David Bourget (Western Ontario)
David Chalmers (ANU, NYU)
Rafael De Clercq
Jack Alan Reynolds
Learn more about PhilPapers
Philosophical Studies 164 (2):513-531 (2013)
The majority of current attention on the question of autonomy has focused on the internal reflection of the agent. The quality of an agent’s reflection on her potential action (or motivating desire or value) is taken to determine whether or not that action is autonomous. In this paper, I argue that there is something missing in most of these contemporary accounts of autonomy. By focusing overwhelmingly on the way in which the agent reflects, such accounts overlook the importance of what the agent is reflecting upon. Whichever of these current formulations of autonomy we accept, reflection could be undertaken in full accordance with the conditions set, and yet the action fail to be autonomous. This will occur, I argue, if the agent is mistaken about the object of her reflection. More precisely, if she has a particular kind of false belief about the action she is contemplating undertaking, then no amount of reflection can render that action autonomous. This suggests the need for externalist conditions to be incorporated into an account of autonomy
|Keywords||Autonomy False beliefs Action Mele McKenna|
|Categories||categorize this paper)|
Setup an account with your affiliations in order to access resources via your University's proxy server
Configure custom proxy (use this if your affiliation does not provide a proxy)
|Through your library|
References found in this work BETA
Paul Benson (1994). Free Agency and Self-Worth. Journal of Philosophy 91 (12):650-58.
Michael E. Bratman (2000). Reflection, Planning, and Temporally Extended Agency. Philosophical Review 109 (1):35-61.
John Christman (1991). Autonomy and Personal History. Canadian Journal of Philosophy 21 (1):1 - 24.
John Philip Christman (2009). The Politics of Persons: Individual Autonomy and Socio-Historical Selves. Cambridge University Press.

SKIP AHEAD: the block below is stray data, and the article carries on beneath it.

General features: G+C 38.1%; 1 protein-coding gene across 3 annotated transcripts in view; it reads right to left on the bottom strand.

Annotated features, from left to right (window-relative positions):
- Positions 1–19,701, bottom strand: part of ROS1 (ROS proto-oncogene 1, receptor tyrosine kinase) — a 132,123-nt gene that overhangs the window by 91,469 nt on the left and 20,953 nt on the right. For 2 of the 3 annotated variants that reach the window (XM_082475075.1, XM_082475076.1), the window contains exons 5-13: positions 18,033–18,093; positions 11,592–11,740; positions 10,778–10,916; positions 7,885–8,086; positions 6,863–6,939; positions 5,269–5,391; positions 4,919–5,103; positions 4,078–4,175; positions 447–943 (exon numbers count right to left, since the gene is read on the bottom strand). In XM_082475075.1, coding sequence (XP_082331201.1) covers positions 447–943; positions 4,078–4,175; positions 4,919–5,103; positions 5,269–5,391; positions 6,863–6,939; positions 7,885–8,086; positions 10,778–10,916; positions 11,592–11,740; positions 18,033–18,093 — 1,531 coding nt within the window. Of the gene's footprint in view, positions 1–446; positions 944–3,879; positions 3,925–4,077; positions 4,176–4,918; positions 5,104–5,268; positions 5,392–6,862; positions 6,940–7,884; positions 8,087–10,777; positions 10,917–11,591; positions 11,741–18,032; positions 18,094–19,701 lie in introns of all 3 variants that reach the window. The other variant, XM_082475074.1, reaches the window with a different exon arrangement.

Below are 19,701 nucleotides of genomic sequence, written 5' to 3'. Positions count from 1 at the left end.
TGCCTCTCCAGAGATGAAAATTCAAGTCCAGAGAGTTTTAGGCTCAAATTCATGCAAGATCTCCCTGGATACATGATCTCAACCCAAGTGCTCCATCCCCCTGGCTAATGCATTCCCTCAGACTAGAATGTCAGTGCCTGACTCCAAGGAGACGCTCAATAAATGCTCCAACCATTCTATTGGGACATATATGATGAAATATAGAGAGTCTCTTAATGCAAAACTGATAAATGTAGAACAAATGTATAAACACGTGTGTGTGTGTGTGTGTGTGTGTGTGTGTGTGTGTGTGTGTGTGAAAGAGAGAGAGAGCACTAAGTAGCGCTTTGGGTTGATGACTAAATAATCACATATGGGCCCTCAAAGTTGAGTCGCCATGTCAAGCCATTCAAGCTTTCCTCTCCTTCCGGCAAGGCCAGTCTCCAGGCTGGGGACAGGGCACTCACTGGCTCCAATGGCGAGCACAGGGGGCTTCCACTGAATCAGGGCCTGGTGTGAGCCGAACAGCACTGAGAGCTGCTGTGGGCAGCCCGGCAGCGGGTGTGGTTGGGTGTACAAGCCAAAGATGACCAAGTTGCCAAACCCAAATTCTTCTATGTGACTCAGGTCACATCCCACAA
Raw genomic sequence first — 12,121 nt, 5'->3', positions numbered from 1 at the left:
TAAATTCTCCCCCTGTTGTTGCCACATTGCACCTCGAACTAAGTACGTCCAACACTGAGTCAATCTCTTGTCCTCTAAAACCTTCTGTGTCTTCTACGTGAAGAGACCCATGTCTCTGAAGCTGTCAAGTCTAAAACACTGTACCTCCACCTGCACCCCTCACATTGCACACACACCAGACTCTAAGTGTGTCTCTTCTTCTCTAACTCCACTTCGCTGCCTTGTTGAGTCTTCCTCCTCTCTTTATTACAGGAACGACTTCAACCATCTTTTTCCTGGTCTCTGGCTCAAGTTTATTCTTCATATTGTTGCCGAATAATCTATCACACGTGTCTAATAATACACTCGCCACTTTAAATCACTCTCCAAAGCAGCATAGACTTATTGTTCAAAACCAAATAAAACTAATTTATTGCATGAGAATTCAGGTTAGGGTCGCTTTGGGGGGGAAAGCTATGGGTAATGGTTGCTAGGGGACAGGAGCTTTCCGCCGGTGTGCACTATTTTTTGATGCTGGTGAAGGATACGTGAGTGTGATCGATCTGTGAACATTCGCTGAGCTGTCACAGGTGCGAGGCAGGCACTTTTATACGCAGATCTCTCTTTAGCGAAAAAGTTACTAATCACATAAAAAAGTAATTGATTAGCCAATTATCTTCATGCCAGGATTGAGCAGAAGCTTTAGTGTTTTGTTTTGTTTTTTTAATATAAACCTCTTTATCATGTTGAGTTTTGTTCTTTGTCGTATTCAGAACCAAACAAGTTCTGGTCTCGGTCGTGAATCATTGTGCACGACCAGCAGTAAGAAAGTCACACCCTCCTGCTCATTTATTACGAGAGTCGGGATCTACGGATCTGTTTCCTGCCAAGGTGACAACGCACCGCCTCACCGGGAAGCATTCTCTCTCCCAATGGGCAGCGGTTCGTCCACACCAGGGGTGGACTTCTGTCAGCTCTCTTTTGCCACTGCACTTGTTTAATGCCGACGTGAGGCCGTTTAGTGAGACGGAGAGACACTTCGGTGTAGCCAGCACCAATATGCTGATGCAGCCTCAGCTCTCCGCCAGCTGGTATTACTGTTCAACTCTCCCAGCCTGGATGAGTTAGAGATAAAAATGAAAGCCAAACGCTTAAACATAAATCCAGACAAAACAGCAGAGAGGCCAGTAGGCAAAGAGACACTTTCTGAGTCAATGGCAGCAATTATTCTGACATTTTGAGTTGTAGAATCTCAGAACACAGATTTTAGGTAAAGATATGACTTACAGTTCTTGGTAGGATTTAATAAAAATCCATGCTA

Robin S. Dillon (1997). Self-Respect: Moral, Emotional, Political. Ethics 107 (2):226-249.
Citations of this work BETA
G. Owen Schaefer, Guy Kahane & Julian Savulescu (2014). Autonomy and Enhancement. Neuroethics 7 (2):123-136.
Similar books and articles
François Schroeter (2004). Endorsement and Autonomous Agency. Philosophy and Phenomenological Research 69 (3):633 - 659.
David DeGrazia (1994). Autonomous Action and Autonomy-Subverting Psychiatric Conditions. Journal of Medicine and Philosophy 19 (3):279-297.
James Rocha (2011). Autonomy Within Subservient Careers. Ethical Theory and Moral Practice 14 (3):313-328.
Alfred R. Mele (1995). Autonomous Agents: From Self-Control to Autonomy. Oxford University Press.
William Hasselberger (2012). Agency, Autonomy, and Social Intelligibility. Pacific Philosophical Quarterly 93 (2):255-278.
Mark Leon (2000). Believing Autonomously. The Proceedings of the Twentieth World Congress of Philosophy 9:169-183.
Marina A. L. Oshana (2002). The Misguided Marriage of Responsibility and Autonomy. Journal of Ethics 6 (3):261-280.
Catriona Mackenzie (2002). Critical Reflection, Self-Knowledge, and the Emotions. Philosophical Explorations 5 (3):186-206.
Catriona Mackenzie & Natalie Stoljar (eds.) (2000). Relational Autonomy: Feminist Perspectives on Automony, Agency, and the Social Self. Oxford University Press.
Jan Christoph Bublitz & Reinhard Merkel (2009). Autonomy and Authenticity of Enhanced Personality Traits. Bioethics 23 (6):360-374.
Laurence Thomas (1983). Rationality and Moral Autonomy: An Essay in Moral Psychology. Synthese 57 (2):249 - 266.
David A. Jensen (2012). Representing the Agent Through Second-Order States. Philosophical Psychology 26 (1):69 - 88.
Added to index2012-02-08
Total downloads58 ( #29,194 of 1,101,833 )
Recent downloads (6 months)11 ( #21,841 of 1,101,833 )
How can I increase my downloads?